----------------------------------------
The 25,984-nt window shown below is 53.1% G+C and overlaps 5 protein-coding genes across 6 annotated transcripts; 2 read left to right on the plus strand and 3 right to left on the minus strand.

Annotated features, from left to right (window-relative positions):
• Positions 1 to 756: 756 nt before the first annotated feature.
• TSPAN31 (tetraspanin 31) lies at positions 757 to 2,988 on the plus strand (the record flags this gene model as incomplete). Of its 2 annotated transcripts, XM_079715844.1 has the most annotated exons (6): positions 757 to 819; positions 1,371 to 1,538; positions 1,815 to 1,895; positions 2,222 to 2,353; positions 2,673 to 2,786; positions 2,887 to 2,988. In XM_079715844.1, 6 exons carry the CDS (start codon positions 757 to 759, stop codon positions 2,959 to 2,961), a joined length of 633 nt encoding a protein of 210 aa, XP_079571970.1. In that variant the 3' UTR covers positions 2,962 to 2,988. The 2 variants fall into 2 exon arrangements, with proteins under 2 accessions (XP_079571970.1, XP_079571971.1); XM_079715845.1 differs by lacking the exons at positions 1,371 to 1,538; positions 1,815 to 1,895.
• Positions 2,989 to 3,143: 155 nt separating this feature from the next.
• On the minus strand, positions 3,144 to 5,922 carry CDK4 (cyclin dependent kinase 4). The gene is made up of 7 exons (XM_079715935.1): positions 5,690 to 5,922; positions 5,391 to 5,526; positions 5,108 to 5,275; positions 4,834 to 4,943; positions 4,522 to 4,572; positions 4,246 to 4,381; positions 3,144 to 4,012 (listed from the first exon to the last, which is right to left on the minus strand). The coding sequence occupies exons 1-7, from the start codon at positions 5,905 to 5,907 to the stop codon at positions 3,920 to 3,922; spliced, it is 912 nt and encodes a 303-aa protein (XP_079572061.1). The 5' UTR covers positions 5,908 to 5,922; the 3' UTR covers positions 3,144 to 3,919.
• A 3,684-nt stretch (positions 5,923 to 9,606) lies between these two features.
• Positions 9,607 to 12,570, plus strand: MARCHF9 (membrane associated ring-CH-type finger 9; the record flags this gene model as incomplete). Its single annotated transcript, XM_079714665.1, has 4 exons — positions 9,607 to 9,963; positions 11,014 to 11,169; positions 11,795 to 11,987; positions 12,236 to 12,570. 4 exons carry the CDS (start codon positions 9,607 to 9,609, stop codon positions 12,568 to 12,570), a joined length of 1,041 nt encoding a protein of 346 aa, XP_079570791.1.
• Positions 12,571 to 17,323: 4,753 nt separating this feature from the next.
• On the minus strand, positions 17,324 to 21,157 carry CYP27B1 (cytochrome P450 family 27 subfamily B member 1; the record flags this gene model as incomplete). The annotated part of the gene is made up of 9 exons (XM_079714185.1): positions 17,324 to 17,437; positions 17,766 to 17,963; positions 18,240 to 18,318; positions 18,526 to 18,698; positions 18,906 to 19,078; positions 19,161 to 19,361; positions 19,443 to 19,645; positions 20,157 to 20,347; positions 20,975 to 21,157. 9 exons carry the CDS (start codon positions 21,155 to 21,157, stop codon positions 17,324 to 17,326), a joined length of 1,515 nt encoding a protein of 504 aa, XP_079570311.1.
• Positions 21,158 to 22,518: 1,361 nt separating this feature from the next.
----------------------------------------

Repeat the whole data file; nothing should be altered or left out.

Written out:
The 25,984-nt window shown below is 53.1% G+C and overlaps 5 protein-coding genes across 6 annotated transcripts; 2 read left to right on the plus strand and 3 right to left on the minus strand.

Annotated features, from left to right (window-relative positions):
• Positions 1 to 756: 756 nt before the first annotated feature.
• TSPAN31 (tetraspanin 31) lies at positions 757 to 2,988 on the plus strand (the record flags this gene model as incomplete). Of its 2 annotated transcripts, XM_079715844.1 has the most annotated exons (6): positions 757 to 819; positions 1,371 to 1,538; positions 1,815 to 1,895; positions 2,222 to 2,353; positions 2,673 to 2,786; positions 2,887 to 2,988. In XM_079715844.1, 6 exons carry the CDS (start codon positions 757 to 759, stop codon positions 2,959 to 2,961), a joined length of 633 nt encoding a protein of 210 aa, XP_079571970.1. In that variant the 3' UTR covers positions 2,962 to 2,988. The 2 variants fall into 2 exon arrangements, with proteins under 2 accessions (XP_079571970.1, XP_079571971.1); XM_079715845.1 differs by lacking the exons at positions 1,371 to 1,538; positions 1,815 to 1,895.
• Positions 2,989 to 3,143: 155 nt separating this feature from the next.
• On the minus strand, positions 3,144 to 5,922 carry CDK4 (cyclin dependent kinase 4). The gene is made up of 7 exons (XM_079715935.1): positions 5,690 to 5,922; positions 5,391 to 5,526; positions 5,108 to 5,275; positions 4,834 to 4,943; positions 4,522 to 4,572; positions 4,246 to 4,381; positions 3,144 to 4,012 (listed from the first exon to the last, which is right to left on the minus strand). The coding sequence occupies exons 1-7, from the start codon at positions 5,905 to 5,907 to the stop codon at positions 3,920 to 3,922; spliced, it is 912 nt and encodes a 303-aa protein (XP_079572061.1). The 5' UTR covers positions 5,908 to 5,922; the 3' UTR covers positions 3,144 to 3,919.
• A 3,684-nt stretch (positions 5,923 to 9,606) lies between these two features.
• Positions 9,607 to 12,570, plus strand: MARCHF9 (membrane associated ring-CH-type finger 9; the record flags this gene model as incomplete). Its single annotated transcript, XM_079714665.1, has 4 exons — positions 9,607 to 9,963; positions 11,014 to 11,169; positions 11,795 to 11,987; positions 12,236 to 12,570. 4 exons carry the CDS (start codon positions 9,607 to 9,609, stop codon positions 12,568 to 12,570), a joined length of 1,041 nt encoding a protein of 346 aa, XP_079570791.1.
• Positions 12,571 to 17,323: 4,753 nt separating this feature from the next.
• On the minus strand, positions 17,324 to 21,157 carry CYP27B1 (cytochrome P450 family 27 subfamily B member 1; the record flags this gene model as incomplete). The annotated part of the gene is made up of 9 exons (XM_079714185.1): positions 17,324 to 17,437; positions 17,766 to 17,963; positions 18,240 to 18,318; positions 18,526 to 18,698; positions 18,906 to 19,078; positions 19,161 to 19,361; positions 19,443 to 19,645; positions 20,157 to 20,347; positions 20,975 to 21,157. 9 exons carry the CDS (start codon positions 21,155 to 21,157, stop codon positions 17,324 to 17,326), a joined length of 1,515 nt encoding a protein of 504 aa, XP_079570311.1.
• Positions 21,158 to 22,518: 1,361 nt separating this feature from the next.